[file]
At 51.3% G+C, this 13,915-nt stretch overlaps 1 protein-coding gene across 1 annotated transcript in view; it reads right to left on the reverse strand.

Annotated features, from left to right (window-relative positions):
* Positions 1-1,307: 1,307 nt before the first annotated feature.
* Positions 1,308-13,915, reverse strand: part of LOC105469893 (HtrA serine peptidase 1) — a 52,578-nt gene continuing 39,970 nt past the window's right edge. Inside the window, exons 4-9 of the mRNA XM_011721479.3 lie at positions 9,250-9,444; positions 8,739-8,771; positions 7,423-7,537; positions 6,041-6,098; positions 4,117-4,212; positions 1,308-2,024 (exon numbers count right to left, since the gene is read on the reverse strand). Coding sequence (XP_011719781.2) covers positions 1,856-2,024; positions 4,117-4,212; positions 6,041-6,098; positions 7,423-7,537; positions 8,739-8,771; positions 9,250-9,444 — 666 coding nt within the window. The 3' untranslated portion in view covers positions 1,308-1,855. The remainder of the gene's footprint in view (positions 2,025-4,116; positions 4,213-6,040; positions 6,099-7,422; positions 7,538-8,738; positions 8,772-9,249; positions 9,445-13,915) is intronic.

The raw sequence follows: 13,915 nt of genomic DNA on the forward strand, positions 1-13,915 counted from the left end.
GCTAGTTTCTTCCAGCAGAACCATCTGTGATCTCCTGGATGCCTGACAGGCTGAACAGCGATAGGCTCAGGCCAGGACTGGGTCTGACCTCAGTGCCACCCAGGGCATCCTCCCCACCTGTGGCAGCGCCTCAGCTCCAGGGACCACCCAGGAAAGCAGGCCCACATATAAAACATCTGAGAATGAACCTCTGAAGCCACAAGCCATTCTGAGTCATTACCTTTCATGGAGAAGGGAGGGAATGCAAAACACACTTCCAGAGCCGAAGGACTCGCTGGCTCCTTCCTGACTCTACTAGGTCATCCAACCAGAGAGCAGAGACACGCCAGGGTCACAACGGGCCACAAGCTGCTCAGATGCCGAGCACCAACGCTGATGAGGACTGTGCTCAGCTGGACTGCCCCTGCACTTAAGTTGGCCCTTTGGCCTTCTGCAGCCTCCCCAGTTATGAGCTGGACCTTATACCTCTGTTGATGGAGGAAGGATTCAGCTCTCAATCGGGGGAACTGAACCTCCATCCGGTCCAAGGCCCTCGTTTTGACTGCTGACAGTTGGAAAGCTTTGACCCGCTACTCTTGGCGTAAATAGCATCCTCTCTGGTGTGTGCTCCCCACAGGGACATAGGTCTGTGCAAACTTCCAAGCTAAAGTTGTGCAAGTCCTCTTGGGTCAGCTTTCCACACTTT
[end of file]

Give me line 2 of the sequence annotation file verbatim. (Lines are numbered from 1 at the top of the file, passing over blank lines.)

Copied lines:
Annotated features, from left to right (window-relative positions):